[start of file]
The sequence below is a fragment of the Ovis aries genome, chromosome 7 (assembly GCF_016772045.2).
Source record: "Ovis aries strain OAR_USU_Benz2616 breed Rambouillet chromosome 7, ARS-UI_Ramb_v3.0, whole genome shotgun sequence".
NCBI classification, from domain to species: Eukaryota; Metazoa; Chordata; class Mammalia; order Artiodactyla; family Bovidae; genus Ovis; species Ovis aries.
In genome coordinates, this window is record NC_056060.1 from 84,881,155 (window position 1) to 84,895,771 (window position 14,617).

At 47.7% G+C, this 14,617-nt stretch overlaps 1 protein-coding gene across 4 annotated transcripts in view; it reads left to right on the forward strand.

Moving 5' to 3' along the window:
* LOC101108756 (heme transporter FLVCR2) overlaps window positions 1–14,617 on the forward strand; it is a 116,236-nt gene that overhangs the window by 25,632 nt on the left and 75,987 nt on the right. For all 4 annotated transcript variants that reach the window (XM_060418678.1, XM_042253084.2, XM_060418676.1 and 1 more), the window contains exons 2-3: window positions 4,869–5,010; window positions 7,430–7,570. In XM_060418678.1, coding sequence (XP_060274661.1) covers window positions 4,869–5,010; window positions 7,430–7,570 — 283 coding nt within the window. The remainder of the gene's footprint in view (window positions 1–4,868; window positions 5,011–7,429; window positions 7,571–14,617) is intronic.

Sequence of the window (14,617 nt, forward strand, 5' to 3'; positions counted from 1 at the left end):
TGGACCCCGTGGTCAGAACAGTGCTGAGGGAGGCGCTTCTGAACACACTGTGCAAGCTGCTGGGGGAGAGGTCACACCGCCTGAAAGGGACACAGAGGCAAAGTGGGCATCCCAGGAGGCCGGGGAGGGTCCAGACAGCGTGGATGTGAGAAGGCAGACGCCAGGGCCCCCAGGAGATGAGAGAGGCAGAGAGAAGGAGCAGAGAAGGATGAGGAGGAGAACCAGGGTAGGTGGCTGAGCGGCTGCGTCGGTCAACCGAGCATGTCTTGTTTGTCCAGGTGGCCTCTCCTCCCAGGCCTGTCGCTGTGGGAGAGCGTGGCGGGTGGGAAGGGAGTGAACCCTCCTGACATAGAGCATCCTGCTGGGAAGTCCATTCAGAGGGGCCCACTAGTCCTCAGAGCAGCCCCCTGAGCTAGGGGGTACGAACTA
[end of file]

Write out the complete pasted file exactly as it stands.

The sequence below is a fragment of the Ovis aries genome, chromosome 7 (assembly GCF_016772045.2).
Source record: "Ovis aries strain OAR_USU_Benz2616 breed Rambouillet chromosome 7, ARS-UI_Ramb_v3.0, whole genome shotgun sequence".
NCBI classification, from domain to species: Eukaryota; Metazoa; Chordata; class Mammalia; order Artiodactyla; family Bovidae; genus Ovis; species Ovis aries.
In genome coordinates, this window is record NC_056060.1 from 84,881,155 (window position 1) to 84,895,771 (window position 14,617).

At 47.7% G+C, this 14,617-nt stretch overlaps 1 protein-coding gene across 4 annotated transcripts in view; it reads left to right on the forward strand.

Moving 5' to 3' along the window:
* LOC101108756 (heme transporter FLVCR2) overlaps window positions 1–14,617 on the forward strand; it is a 116,236-nt gene that overhangs the window by 25,632 nt on the left and 75,987 nt on the right. For all 4 annotated transcript variants that reach the window (XM_060418678.1, XM_042253084.2, XM_060418676.1 and 1 more), the window contains exons 2-3: window positions 4,869–5,010; window positions 7,430–7,570. In XM_060418678.1, coding sequence (XP_060274661.1) covers window positions 4,869–5,010; window positions 7,430–7,570 — 283 coding nt within the window. The remainder of the gene's footprint in view (window positions 1–4,868; window positions 5,011–7,429; window positions 7,571–14,617) is intronic.

Sequence of the window (14,617 nt, forward strand, 5' to 3'; positions counted from 1 at the left end):
TGGACCCCGTGGTCAGAACAGTGCTGAGGGAGGCGCTTCTGAACACACTGTGCAAGCTGCTGGGGGAGAGGTCACACCGCCTGAAAGGGACACAGAGGCAAAGTGGGCATCCCAGGAGGCCGGGGAGGGTCCAGACAGCGTGGATGTGAGAAGGCAGACGCCAGGGCCCCCAGGAGATGAGAGAGGCAGAGAGAAGGAGCAGAGAAGGATGAGGAGGAGAACCAGGGTAGGTGGCTGAGCGGCTGCGTCGGTCAACCGAGCATGTCTTGTTTGTCCAGGTGGCCTCTCCTCCCAGGCCTGTCGCTGTGGGAGAGCGTGGCGGGTGGGAAGGGAGTGAACCCTCCTGACATAGAGCATCCTGCTGGGAAGTCCATTCAGAGGGGCCCACTAGTCCTCAGAGCAGCCCCCTGAGCTAGGGGGTACGAACTA